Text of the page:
Domingo Ignacio Galdos

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242 reputation
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bio website
location New York City
age
visits member for 2 years, 5 months
seen Jul 3 at 18:33

I'm a junior sysadmin at a managed services shop in NYC.


Jan
16
comment Find out public ip address of the EC2 server
Nice! Fuller reference: docs.aws.amazon.com/AWSEC2/latest/UserGuide/…
Nov
25
comment Linux: Trigger a real-time alarm on a low disk space condition
With that said, I'm very skeptical you really need to know within a second unless you have a pretty unusual workload. Even in professional situations, monitoring critical/revenue-impacting systems, I've never seen a monitoring interval lower than a minute. In real life, it just doesn't actually make enough of a difference to be worth the cost. With that said, as I mentioned, you're only monitoring 1 machine, not 10,000, so knock yourself out and set 1-second thresholds in Nagios! It's wasteful to rewrite everything yourself (unless you're doing so for learning/fun of course).
Nov
25
comment Linux: Trigger a real-time alarm on a low disk space condition
So set a very short polling interval for the alerts that you are so careful about. I'm sure you can monitor disk space at 1 second intervals on a single machine without any performance issues. Since human beings can't react much quicker than that anyway, it makes the fastidious "difference" between "polling" and "notification" irrelevant.
Jun
4
comment How to delete all hidden files and directories using Bash?
And there's always rm -rf .* || true if you just want to get around the set -e behavior for that one statement.
Jun
4
comment How to delete all hidden files and directories using Bash?
Careful! You mean -iname '.*' or -iname .* or else you will drag in . and .. again anyway.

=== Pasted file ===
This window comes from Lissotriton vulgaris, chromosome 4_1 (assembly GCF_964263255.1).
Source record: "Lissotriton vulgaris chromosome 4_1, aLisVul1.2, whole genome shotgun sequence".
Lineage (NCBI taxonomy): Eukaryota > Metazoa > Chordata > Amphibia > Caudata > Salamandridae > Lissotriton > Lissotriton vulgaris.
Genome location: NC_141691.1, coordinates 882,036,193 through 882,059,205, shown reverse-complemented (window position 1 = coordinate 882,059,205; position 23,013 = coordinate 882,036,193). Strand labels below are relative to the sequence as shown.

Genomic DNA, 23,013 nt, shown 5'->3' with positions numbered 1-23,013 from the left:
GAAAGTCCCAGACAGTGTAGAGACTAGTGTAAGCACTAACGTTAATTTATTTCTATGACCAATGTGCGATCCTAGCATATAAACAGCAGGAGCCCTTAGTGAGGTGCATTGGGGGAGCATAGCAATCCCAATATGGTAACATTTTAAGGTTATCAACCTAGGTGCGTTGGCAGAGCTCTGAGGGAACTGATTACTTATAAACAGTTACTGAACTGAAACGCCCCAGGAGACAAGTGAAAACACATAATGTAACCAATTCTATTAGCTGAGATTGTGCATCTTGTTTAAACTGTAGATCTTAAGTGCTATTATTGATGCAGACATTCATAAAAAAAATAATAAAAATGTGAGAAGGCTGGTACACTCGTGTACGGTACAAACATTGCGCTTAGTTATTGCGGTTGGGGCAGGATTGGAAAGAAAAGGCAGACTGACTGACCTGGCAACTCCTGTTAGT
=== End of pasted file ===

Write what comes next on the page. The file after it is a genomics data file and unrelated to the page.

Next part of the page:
Feb
4
comment How does a registrar use the nameserver record to point domain name at a server?
With that said your question's a little confusing. Can you clarify what you want and why?
Feb
4
comment How does a registrar use the nameserver record to point domain name at a server?
Hypothetically, if you used your own nameserver, you could CNAME domains to your webhost's server. The httpd on their server would still have to know what to do when clients present your original domain in the Host HTTP header, of course.
Feb
4
comment Linux Unable to Write to Directory Despite Permissions
/proc/mounts? Just running the "mount" command is more portable. mount | grep var
Feb
3
comment Apache 2 Listening on Port 9999, but Can't Reach Through DNS Host
I doubt the domain name makes a difference; your results will probably be the same if you manually nslookup to determine your server's IP and use that instead. How is the server hosted? Sounds like you're talking about software firewall on the server itself. But I suspect the traffic is being blocked somewhere between the server and the client. E.g., by the hosting. Open a support ticket with the company you host your server machine with. Ask them to verify whether TCP port 9999 inbound is open to your server.
Feb
3
comment Any known performance issue and workout for Jboss
That isn't a meaningful answer. Why do you want to do this? What tangible benefit do you imagine could result? 1 million requests per what? second? day? century?
Jan
23
comment centos vsftp virtual users gui manager
Then check your config file carefully to check you didn't make any small mistake.
Jan
23
comment centos vsftp virtual users gui manager
Oh yeah, and which tutorial are you using (link)?
Jan
23
comment centos vsftp virtual users gui manager
Forgive the assumption, but you sound new to Unix-like systems. Some advice: don't be so sure about the existence of a GUI. You're overestimating the difficulty of editing config files. What's the specific issue you had with editing the config files? I guarantee if you post that you'll get quick answers. Were you unable to SSH into your machine? Were you unable to edit the conf file (probably /etc/vsftpd.conf)? Or did the changes you made to the conf file not have the effect you expected?
Jan
22
comment Teaching “Juniors” to be Administrators
Excellent point about using escalation as on opportunity to pass on knowledge!